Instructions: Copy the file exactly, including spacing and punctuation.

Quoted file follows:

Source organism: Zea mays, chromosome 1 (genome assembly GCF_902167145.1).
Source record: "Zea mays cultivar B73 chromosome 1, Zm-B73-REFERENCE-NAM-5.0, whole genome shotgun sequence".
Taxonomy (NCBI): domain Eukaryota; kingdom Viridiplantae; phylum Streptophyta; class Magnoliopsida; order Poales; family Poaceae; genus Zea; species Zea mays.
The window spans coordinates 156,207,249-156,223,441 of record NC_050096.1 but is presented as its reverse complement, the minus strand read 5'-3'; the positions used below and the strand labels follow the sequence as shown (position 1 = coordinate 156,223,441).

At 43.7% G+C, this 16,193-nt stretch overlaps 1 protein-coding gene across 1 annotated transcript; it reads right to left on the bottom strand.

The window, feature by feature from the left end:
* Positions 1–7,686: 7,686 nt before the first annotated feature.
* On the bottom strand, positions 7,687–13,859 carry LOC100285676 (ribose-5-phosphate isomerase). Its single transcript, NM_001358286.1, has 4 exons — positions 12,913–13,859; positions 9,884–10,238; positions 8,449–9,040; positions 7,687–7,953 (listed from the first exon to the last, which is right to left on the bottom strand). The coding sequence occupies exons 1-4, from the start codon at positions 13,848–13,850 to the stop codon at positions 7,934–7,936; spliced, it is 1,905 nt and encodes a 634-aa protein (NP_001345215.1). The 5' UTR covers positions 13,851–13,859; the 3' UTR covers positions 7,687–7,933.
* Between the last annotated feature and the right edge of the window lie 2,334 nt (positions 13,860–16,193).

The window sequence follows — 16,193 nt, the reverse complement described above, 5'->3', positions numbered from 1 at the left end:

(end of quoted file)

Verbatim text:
Source organism: Zea mays, chromosome 1 (genome assembly GCF_902167145.1).
Source record: "Zea mays cultivar B73 chromosome 1, Zm-B73-REFERENCE-NAM-5.0, whole genome shotgun sequence".
Taxonomy (NCBI): domain Eukaryota; kingdom Viridiplantae; phylum Streptophyta; class Magnoliopsida; order Poales; family Poaceae; genus Zea; species Zea mays.
The window spans coordinates 156,207,249-156,223,441 of record NC_050096.1 but is presented as its reverse complement, the minus strand read 5'-3'; the positions used below and the strand labels follow the sequence as shown (position 1 = coordinate 156,223,441).

At 43.7% G+C, this 16,193-nt stretch overlaps 1 protein-coding gene across 1 annotated transcript; it reads right to left on the bottom strand.

The window, feature by feature from the left end:
* Positions 1–7,686: 7,686 nt before the first annotated feature.
* On the bottom strand, positions 7,687–13,859 carry LOC100285676 (ribose-5-phosphate isomerase). Its single transcript, NM_001358286.1, has 4 exons — positions 12,913–13,859; positions 9,884–10,238; positions 8,449–9,040; positions 7,687–7,953 (listed from the first exon to the last, which is right to left on the bottom strand). The coding sequence occupies exons 1-4, from the start codon at positions 13,848–13,850 to the stop codon at positions 7,934–7,936; spliced, it is 1,905 nt and encodes a 634-aa protein (NP_001345215.1). The 5' UTR covers positions 13,851–13,859; the 3' UTR covers positions 7,687–7,933.
* Between the last annotated feature and the right edge of the window lie 2,334 nt (positions 13,860–16,193).

The window sequence follows — 16,193 nt, the reverse complement described above, 5'->3', positions numbered from 1 at the left end: